From traditional to modern beats, the marimba remains firmly rooted in western Belize.
By Nalleli E. Yacab
The origins of the marimba—one of the folkloric riches of Belize—can be traced to Africa. Brought to the Americas through enslaved Africans, modifications were made to this xylophone-like percussion instrument to create its mellow sounds, specifically in Central American countries such as Guatemala, Mexico, and Costa Rica.
In Benque Viejo del Carmen, the last town on Belize’s western border with Guatemala, marimba music is deeply rooted, long preserved thanks to musicians and the older generation.
The marimba culture
Traditionally, you’ll hear the marimba during festivities in Benque Viejo, including religious events. It’s used for Mañanitas, a surprise serenade when you awake a loved one on the morning of his or her birthday, or a bride to be on her wedding day.
Marimba music is also the core of several religious occasions. Alboraadas are a nine-day celebration in honor of the town’s patron saint, Our Lady of Mount Carmel, taking place from July 7 to July 16. Prayers and chants are offered at 3:30 a.m., accompanied by the marimba. Posadas are an all-time Christmastime favorite, observed from December 15 to December 24, with daily evening processions going from house to house, accompanied with marimba music, candles, and chants. The marimba is also the core instrument at Sunday Mass celebrations, quinceañeras, New Year’s, Christmas Eve, Easter, and funerals.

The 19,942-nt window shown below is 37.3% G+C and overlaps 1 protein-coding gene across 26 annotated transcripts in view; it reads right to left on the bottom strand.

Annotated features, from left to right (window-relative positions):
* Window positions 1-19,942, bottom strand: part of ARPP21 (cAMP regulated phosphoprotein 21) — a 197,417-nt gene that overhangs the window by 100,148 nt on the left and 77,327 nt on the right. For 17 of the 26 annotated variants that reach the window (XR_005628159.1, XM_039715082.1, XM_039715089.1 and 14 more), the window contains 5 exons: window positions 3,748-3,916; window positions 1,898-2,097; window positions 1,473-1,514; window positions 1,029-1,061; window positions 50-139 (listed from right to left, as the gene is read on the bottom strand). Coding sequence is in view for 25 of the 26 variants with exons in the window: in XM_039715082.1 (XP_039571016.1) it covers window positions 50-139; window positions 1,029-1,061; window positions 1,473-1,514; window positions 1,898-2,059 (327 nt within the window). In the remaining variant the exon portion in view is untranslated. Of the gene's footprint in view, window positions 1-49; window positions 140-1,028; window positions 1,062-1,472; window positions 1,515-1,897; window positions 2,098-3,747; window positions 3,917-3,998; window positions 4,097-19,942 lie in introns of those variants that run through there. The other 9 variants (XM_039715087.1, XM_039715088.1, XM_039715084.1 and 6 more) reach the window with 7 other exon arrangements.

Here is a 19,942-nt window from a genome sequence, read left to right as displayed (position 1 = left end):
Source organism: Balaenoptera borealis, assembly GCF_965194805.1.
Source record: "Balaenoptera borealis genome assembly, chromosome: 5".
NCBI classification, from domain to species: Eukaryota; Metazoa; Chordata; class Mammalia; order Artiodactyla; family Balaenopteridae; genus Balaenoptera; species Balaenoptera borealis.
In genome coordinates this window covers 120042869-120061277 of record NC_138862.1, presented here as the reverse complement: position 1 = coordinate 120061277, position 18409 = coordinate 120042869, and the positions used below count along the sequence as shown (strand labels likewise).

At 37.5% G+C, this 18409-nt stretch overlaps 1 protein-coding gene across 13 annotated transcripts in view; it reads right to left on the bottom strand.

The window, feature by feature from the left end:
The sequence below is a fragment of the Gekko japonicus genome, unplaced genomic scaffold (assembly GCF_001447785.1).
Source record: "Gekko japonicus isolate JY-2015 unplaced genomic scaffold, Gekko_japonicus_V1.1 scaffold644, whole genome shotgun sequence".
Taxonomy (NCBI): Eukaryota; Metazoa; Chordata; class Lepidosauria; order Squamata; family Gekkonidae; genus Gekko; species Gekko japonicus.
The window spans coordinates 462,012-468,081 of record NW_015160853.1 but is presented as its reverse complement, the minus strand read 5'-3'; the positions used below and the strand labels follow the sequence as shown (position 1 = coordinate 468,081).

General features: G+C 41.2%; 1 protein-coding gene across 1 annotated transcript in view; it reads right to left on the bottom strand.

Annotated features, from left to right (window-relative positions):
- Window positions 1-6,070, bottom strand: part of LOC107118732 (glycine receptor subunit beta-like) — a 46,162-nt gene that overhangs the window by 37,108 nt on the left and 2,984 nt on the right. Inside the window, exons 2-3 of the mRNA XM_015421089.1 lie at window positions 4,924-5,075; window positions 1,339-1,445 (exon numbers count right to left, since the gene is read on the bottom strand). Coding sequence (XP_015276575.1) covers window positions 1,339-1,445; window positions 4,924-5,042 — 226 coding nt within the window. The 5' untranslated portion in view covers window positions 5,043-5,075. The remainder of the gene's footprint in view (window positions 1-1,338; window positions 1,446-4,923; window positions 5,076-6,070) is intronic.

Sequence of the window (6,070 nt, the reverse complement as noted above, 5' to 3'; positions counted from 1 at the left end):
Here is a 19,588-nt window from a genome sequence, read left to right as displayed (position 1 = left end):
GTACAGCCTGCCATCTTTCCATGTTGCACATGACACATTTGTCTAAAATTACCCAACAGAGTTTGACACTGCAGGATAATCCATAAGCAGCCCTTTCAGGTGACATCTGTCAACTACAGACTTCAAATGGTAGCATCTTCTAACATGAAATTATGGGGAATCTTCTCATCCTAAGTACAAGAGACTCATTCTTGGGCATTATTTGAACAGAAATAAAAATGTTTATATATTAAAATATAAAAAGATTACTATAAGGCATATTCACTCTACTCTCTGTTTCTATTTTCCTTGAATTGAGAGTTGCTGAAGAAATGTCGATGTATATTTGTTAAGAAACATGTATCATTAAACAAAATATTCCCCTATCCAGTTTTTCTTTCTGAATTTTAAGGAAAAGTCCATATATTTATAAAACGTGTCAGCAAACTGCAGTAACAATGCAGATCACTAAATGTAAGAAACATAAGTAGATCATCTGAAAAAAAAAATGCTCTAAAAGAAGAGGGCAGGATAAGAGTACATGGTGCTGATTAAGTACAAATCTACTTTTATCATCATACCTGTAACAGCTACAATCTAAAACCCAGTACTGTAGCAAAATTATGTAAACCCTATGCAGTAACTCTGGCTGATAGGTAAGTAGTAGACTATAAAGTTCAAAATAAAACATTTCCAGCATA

In 2013, a new generation took over this intangible cultural heritage. Under the leadership of Ian Yacab, and with support from the National Institute of Culture and History and the Benque House of Culture, a youth initiative was launched, and the Benque marimba group Los Hijos del West was born. Its members were found by conducting house-to-house visits. At first, the group’s main focus was to rescue traditional melodies, with the sole use of the marimba. In subsequent years, however, an evaluation of the band revealed the need to adapt new genres of music, and create versatile sounds.
A drum set, a bass guitar, a guiro or maracas were incorporated. With a new up-tempo beat, the younger generation began to appreciate the marimba. For so long, this ancient instrument had been overlooked as a music genre identified with the elders, but with this sudden change—which the traditional musicians didn’t embrace at first—it gained the attention of audiences beyond the community, and later within the community itself.
The new marimba genres played include contemporary and Belizean music, such as pop, rock, classic ballads, reggae, reggaeton, punta, soca, brukdong, corridors, cumbia, bachata, salsa, waltz, and paranda. Favorites on the group’s playlists are the Belizean songs “Mongulu,” “Baan Deh,” “Pump It Up,” “Creole Kulcha,” and “Naguya Nei,” and international hits “Hotel California,” and “Despacito.”
Preserving the marimba
Benque’s Marimba youths have played at international events such as the Yilan International Children’s Folklore and Folk Games in Taiwan, and See & Taste Belize 2017 in Miami, among others. They’ve also been invited to partake in musical ensembles, including the Benque Viejo Marching Band, Pannerifix Steel Band, and the Belize Youth Orchestra.
The commitment to preserve this rich cultural heritage of Western Belize runs deep, as we continue to train youths during summer workshops, and on a daily basis after school.
When your adventures take you to Benque Viejo and the Cayo District, look out for Los Hijos del West and dance to the revived, captivating sounds of the marimba.